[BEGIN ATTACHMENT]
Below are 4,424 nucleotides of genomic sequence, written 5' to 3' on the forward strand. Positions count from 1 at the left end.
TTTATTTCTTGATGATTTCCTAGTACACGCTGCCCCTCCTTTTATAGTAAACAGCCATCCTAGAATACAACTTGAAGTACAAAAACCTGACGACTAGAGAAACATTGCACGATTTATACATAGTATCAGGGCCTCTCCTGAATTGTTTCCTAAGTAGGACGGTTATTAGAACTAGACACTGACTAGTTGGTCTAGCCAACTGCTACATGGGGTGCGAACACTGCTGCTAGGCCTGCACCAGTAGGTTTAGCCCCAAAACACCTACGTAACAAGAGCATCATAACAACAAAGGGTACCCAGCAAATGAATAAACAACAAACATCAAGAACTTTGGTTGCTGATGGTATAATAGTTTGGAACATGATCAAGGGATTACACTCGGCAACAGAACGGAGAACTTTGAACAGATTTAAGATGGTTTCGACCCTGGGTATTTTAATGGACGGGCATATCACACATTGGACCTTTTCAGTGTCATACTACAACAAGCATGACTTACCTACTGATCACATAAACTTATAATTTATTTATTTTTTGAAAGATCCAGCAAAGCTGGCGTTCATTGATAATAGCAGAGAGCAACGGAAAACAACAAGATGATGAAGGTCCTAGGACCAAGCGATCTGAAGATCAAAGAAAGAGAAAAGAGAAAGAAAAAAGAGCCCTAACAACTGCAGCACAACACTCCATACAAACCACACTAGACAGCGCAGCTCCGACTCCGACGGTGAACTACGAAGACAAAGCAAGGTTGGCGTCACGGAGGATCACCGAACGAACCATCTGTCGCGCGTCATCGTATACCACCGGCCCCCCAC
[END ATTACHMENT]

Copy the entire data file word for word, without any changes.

Below are 4,424 nucleotides of genomic sequence, written 5' to 3' on the forward strand. Positions count from 1 at the left end.
TTTATTTCTTGATGATTTCCTAGTACACGCTGCCCCTCCTTTTATAGTAAACAGCCATCCTAGAATACAACTTGAAGTACAAAAACCTGACGACTAGAGAAACATTGCACGATTTATACATAGTATCAGGGCCTCTCCTGAATTGTTTCCTAAGTAGGACGGTTATTAGAACTAGACACTGACTAGTTGGTCTAGCCAACTGCTACATGGGGTGCGAACACTGCTGCTAGGCCTGCACCAGTAGGTTTAGCCCCAAAACACCTACGTAACAAGAGCATCATAACAACAAAGGGTACCCAGCAAATGAATAAACAACAAACATCAAGAACTTTGGTTGCTGATGGTATAATAGTTTGGAACATGATCAAGGGATTACACTCGGCAACAGAACGGAGAACTTTGAACAGATTTAAGATGGTTTCGACCCTGGGTATTTTAATGGACGGGCATATCACACATTGGACCTTTTCAGTGTCATACTACAACAAGCATGACTTACCTACTGATCACATAAACTTATAATTTATTTATTTTTTGAAAGATCCAGCAAAGCTGGCGTTCATTGATAATAGCAGAGAGCAACGGAAAACAACAAGATGATGAAGGTCCTAGGACCAAGCGATCTGAAGATCAAAGAAAGAGAAAAGAGAAAGAAAAAAGAGCCCTAACAACTGCAGCACAACACTCCATACAAACCACACTAGACAGCGCAGCTCCGACTCCGACGGTGAACTACGAAGACAAAGCAAGGTTGGCGTCACGGAGGATCACCGAACGAACCATCTGTCGCGCGTCATCGTATACCACCGGCCCCCCAC